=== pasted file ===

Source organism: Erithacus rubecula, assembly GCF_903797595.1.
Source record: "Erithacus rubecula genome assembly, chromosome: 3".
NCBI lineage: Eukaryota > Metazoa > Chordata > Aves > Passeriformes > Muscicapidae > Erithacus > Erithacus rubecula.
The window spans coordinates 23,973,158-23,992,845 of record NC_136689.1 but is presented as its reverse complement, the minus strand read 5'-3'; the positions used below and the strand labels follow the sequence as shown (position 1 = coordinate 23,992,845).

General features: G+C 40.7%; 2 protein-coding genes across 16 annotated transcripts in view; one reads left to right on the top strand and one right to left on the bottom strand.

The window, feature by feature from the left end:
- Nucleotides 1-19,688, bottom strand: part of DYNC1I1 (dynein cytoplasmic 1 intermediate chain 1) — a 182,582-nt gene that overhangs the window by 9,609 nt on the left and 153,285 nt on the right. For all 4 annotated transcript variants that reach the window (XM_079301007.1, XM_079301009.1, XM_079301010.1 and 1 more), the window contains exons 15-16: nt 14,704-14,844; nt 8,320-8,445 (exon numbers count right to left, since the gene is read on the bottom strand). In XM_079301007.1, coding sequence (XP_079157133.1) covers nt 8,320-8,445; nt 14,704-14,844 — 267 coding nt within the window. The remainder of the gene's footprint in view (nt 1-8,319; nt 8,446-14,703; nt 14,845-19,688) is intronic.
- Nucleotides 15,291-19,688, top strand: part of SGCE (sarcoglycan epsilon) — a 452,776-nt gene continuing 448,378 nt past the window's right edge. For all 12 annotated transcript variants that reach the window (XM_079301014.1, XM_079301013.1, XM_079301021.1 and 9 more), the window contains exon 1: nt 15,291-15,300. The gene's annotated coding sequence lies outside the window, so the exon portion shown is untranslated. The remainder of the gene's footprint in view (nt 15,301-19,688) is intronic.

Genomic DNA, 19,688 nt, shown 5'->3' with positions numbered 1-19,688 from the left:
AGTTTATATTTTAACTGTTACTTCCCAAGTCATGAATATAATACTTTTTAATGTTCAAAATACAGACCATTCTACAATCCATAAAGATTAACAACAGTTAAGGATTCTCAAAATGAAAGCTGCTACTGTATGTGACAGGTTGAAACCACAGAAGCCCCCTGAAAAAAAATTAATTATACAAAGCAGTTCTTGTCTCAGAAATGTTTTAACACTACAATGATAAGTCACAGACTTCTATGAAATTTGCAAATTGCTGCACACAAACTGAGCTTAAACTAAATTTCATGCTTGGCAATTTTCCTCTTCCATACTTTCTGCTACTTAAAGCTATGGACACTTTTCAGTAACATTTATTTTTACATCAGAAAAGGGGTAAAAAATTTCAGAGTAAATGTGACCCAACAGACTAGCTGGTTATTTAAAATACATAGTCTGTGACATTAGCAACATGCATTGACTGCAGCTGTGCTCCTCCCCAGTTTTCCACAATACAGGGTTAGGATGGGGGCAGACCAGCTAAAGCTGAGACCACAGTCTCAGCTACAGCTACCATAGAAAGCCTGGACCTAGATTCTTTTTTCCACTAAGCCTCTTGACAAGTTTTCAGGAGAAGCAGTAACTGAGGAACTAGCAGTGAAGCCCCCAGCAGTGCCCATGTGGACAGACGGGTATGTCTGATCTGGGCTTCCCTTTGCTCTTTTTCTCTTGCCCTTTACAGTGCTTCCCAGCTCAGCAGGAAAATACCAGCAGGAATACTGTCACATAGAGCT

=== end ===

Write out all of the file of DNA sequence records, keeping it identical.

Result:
Source organism: Erithacus rubecula, assembly GCF_903797595.1.
Source record: "Erithacus rubecula genome assembly, chromosome: 3".
NCBI lineage: Eukaryota > Metazoa > Chordata > Aves > Passeriformes > Muscicapidae > Erithacus > Erithacus rubecula.
The window spans coordinates 23,973,158-23,992,845 of record NC_136689.1 but is presented as its reverse complement, the minus strand read 5'-3'; the positions used below and the strand labels follow the sequence as shown (position 1 = coordinate 23,992,845).

General features: G+C 40.7%; 2 protein-coding genes across 16 annotated transcripts in view; one reads left to right on the top strand and one right to left on the bottom strand.

The window, feature by feature from the left end:
- Nucleotides 1-19,688, bottom strand: part of DYNC1I1 (dynein cytoplasmic 1 intermediate chain 1) — a 182,582-nt gene that overhangs the window by 9,609 nt on the left and 153,285 nt on the right. For all 4 annotated transcript variants that reach the window (XM_079301007.1, XM_079301009.1, XM_079301010.1 and 1 more), the window contains exons 15-16: nt 14,704-14,844; nt 8,320-8,445 (exon numbers count right to left, since the gene is read on the bottom strand). In XM_079301007.1, coding sequence (XP_079157133.1) covers nt 8,320-8,445; nt 14,704-14,844 — 267 coding nt within the window. The remainder of the gene's footprint in view (nt 1-8,319; nt 8,446-14,703; nt 14,845-19,688) is intronic.
- Nucleotides 15,291-19,688, top strand: part of SGCE (sarcoglycan epsilon) — a 452,776-nt gene continuing 448,378 nt past the window's right edge. For all 12 annotated transcript variants that reach the window (XM_079301014.1, XM_079301013.1, XM_079301021.1 and 9 more), the window contains exon 1: nt 15,291-15,300. The gene's annotated coding sequence lies outside the window, so the exon portion shown is untranslated. The remainder of the gene's footprint in view (nt 15,301-19,688) is intronic.

Genomic DNA, 19,688 nt, shown 5'->3' with positions numbered 1-19,688 from the left:
AGTTTATATTTTAACTGTTACTTCCCAAGTCATGAATATAATACTTTTTAATGTTCAAAATACAGACCATTCTACAATCCATAAAGATTAACAACAGTTAAGGATTCTCAAAATGAAAGCTGCTACTGTATGTGACAGGTTGAAACCACAGAAGCCCCCTGAAAAAAAATTAATTATACAAAGCAGTTCTTGTCTCAGAAATGTTTTAACACTACAATGATAAGTCACAGACTTCTATGAAATTTGCAAATTGCTGCACACAAACTGAGCTTAAACTAAATTTCATGCTTGGCAATTTTCCTCTTCCATACTTTCTGCTACTTAAAGCTATGGACACTTTTCAGTAACATTTATTTTTACATCAGAAAAGGGGTAAAAAATTTCAGAGTAAATGTGACCCAACAGACTAGCTGGTTATTTAAAATACATAGTCTGTGACATTAGCAACATGCATTGACTGCAGCTGTGCTCCTCCCCAGTTTTCCACAATACAGGGTTAGGATGGGGGCAGACCAGCTAAAGCTGAGACCACAGTCTCAGCTACAGCTACCATAGAAAGCCTGGACCTAGATTCTTTTTTCCACTAAGCCTCTTGACAAGTTTTCAGGAGAAGCAGTAACTGAGGAACTAGCAGTGAAGCCCCCAGCAGTGCCCATGTGGACAGACGGGTATGTCTGATCTGGGCTTCCCTTTGCTCTTTTTCTCTTGCCCTTTACAGTGCTTCCCAGCTCAGCAGGAAAATACCAGCAGGAATACTGTCACATAGAGCT